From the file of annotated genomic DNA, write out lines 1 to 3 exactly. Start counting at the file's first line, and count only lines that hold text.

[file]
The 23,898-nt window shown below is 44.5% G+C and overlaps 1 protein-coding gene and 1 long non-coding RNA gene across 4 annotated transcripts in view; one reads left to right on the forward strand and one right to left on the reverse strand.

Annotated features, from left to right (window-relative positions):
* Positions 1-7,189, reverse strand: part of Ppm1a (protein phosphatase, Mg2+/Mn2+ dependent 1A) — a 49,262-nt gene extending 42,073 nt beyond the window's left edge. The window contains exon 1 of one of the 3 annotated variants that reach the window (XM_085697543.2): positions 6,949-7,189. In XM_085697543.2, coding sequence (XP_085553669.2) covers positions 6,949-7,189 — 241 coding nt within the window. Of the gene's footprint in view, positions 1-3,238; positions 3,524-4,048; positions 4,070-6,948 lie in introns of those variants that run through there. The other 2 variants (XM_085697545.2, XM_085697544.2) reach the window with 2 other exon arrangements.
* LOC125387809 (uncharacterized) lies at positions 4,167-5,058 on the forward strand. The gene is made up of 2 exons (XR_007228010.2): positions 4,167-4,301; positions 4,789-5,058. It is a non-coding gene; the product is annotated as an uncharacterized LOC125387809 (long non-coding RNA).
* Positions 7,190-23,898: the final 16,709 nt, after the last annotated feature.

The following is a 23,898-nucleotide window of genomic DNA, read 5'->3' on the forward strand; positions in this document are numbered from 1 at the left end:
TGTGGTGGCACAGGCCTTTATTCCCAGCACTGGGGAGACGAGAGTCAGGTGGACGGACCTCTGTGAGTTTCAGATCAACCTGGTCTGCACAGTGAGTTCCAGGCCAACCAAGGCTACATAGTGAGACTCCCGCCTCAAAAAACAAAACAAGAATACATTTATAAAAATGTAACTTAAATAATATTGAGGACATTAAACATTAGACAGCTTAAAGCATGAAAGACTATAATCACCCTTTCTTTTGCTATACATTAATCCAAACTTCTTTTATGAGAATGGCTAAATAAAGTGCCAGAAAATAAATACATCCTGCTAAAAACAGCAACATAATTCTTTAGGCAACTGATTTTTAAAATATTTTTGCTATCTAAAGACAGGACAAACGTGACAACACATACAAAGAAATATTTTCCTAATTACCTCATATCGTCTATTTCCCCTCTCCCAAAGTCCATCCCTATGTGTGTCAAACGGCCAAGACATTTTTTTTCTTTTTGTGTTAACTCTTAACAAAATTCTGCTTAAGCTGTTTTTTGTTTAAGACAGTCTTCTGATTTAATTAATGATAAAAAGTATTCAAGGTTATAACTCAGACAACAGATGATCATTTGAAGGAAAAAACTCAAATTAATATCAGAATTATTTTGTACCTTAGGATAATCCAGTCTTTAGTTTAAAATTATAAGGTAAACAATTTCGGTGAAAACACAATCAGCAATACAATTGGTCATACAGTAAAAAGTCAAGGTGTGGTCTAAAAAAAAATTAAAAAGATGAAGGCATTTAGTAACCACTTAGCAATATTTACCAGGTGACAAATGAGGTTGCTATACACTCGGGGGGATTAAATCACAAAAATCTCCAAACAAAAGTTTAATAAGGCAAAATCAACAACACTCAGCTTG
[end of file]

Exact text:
The 23,898-nt window shown below is 44.5% G+C and overlaps 1 protein-coding gene and 1 long non-coding RNA gene across 4 annotated transcripts in view; one reads left to right on the forward strand and one right to left on the reverse strand.

Annotated features, from left to right (window-relative positions):
* Positions 1-7,189, reverse strand: part of Ppm1a (protein phosphatase, Mg2+/Mn2+ dependent 1A) — a 49,262-nt gene extending 42,073 nt beyond the window's left edge. The window contains exon 1 of one of the 3 annotated variants that reach the window (XM_085697543.2): positions 6,949-7,189. In XM_085697543.2, coding sequence (XP_085553669.2) covers positions 6,949-7,189 — 241 coding nt within the window. Of the gene's footprint in view, positions 1-3,238; positions 3,524-4,048; positions 4,070-6,948 lie in introns of those variants that run through there. The other 2 variants (XM_085697545.2, XM_085697544.2) reach the window with 2 other exon arrangements.